Transitional Justice and Internal Displacement: What exists and what are the gaps?

September 30, 2019

In celebration of Philippine National Law Week, Ateneo Law School alumna Atty. Cecilia Jimenez-Damary gave a public lecture entitled  “Transitional Justice and Internal Displacement: What Exists and What Are the Gaps?” last September 20. The Philippines is one of the countries with the highest number of internally displaced persons in the world, and in the past few years there have been bills introduced in Congress on protecting rights of IDPs, although none have been passed into law. In her talk, Atty. Jimenez-Damary shared that the average duration of internal displacement is 20 years, and most those affected live either in camps or in villages.

 
Atty. Cecilia Jimenez-Damary

From a transitional justice framework, Atty. Jimenez-Damary gave recommendations on how the state and policymakers can address and protect the rights of IDPs. First is through prevention, which characterizes the duty of the state to, as much as possible, to address root causes of displacement.  Another is by offering durable solutions, which go beyond humanitarian assistance, but targeted towards addressing discrimination, promoting access to justice, providing a system of reparations, participation, and aid to help in transition back to normal conditions.  With a human rights lens, lessons from other countries’ transitional justice models may help in crafting policies and programs.

At the end of the forum, she quoted one of Dr. Jose Rizal’s famous sayings, in relation to IDP and transitional justice in the Philippine context: “ang hindi lumingon sa pinangalingan ay hindi makakarating sa paroroonan.” Learning from past experiences, challenges and good practices of other countries provide valuable, even life-saving insight to the Philippines in promoting and protecting the rights of IDPs in the Philippines.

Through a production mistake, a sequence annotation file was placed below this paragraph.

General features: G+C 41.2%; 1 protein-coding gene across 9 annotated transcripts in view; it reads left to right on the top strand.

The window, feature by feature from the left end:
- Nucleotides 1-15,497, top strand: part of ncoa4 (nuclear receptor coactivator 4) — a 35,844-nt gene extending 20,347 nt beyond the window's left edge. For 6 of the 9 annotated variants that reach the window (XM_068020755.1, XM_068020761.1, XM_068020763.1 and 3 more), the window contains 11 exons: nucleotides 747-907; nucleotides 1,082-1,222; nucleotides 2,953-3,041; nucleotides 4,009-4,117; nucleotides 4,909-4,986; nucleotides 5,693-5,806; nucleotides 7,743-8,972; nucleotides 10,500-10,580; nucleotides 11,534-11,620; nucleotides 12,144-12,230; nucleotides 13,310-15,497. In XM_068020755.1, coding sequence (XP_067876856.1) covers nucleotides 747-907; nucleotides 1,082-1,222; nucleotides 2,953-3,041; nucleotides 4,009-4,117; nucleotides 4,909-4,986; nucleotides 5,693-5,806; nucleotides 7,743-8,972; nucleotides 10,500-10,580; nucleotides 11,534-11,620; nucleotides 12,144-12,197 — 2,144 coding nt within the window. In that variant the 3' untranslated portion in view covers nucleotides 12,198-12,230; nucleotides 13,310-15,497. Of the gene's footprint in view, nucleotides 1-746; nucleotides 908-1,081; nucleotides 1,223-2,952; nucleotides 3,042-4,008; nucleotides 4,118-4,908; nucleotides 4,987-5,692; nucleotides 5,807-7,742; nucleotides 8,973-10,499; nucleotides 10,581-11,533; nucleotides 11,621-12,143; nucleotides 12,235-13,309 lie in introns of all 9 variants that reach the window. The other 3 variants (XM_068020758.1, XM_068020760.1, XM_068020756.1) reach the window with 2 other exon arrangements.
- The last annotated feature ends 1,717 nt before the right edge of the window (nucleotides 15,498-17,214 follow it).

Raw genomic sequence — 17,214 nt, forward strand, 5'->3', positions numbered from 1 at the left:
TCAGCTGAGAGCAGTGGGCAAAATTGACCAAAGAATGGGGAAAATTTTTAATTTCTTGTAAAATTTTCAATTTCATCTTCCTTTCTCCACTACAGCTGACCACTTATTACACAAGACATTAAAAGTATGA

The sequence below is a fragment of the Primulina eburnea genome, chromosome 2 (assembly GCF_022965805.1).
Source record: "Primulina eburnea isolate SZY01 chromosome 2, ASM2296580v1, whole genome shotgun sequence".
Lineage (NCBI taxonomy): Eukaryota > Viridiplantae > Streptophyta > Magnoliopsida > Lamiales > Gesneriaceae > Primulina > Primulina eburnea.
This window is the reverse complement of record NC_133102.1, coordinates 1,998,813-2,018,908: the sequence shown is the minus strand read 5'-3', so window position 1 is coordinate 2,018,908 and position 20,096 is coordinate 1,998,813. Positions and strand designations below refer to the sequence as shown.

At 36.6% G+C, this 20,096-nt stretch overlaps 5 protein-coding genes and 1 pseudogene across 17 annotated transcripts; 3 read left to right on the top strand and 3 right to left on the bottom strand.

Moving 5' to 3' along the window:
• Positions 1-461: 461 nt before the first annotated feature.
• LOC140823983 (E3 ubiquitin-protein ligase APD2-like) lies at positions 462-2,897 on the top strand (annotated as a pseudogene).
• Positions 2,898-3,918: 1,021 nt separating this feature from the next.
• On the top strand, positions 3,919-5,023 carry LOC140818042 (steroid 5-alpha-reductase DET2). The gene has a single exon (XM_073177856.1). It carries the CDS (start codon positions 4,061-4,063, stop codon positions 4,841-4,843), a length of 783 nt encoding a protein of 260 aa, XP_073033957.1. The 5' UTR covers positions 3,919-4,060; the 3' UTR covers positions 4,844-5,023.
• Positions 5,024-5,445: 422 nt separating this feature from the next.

Atty. Cecilia Jimenez-Damary is the United Nations Special Rapporteur on the Human Rights of Internally Displaced Persons. Prior to her post, she was the government representative to the Transitional Justice and Reconciliation Commission  (TJRC) which implemented the transition provisions of the Comprehensive Agreement on the Bangsamoro (CAB).
 

News Archive

  • Transitional Justice and Internal Displacement: What exists and what are the gaps?
    Monday, September 30, 2019

    In celebration of Philippine National Law Week, Ateneo Law School alumna Atty. Cecilia Jimenez-Damary gave a public lecture entitled  “Transitional Justice and Internal Displacement: What Exists and What Are the Gaps?” last September 20. The Philippines is one of the countries with the highest number of internally displaced persons in the world, and in the past few years there have been bills introduced in Congress on protecting rights of IDPs, although none have been passed into law. In her talk, Atty. Jimenez-Damary shared that the average duration of internal displacement is 20 years, and most those affected live either in camps or in villages.

     
    Atty. Cecilia Jimenez-Damary

    From a transitional justice framework, Atty. Jimenez-Damary gave recommendations on how the state and policymakers can address and protect the rights of IDPs. First is through prevention, which characterizes the duty of the state to, as much as possible, to address root causes of displacement.  Another is by offering durable solutions, which go beyond humanitarian assistance, but targeted towards addressing discrimination, promoting access to justice, providing a system of reparations, participation, and aid to help in transition back to normal conditions.  With a human rights lens, lessons from other countries’ transitional justice models may help in crafting policies and programs.

    At the end of the forum, she quoted one of Dr. Jose Rizal’s famous sayings, in relation to IDP and transitional justice in the Philippine context: “ang hindi lumingon sa pinangalingan ay hindi makakarating sa paroroonan.” Learning from past experiences, challenges and good practices of other countries provide valuable, even life-saving insight to the Philippines in promoting and protecting the rights of IDPs in the Philippines.

    Atty. Cecilia Jimenez-Damary is the United Nations Special Rapporteur on the Human Rights of Internally Displaced Persons. Prior to her post, she was the government representative to the Transitional Justice and Reconciliation Commission  (TJRC) which implemented the transition provisions of the Comprehensive Agreement on the Bangsamoro (CAB).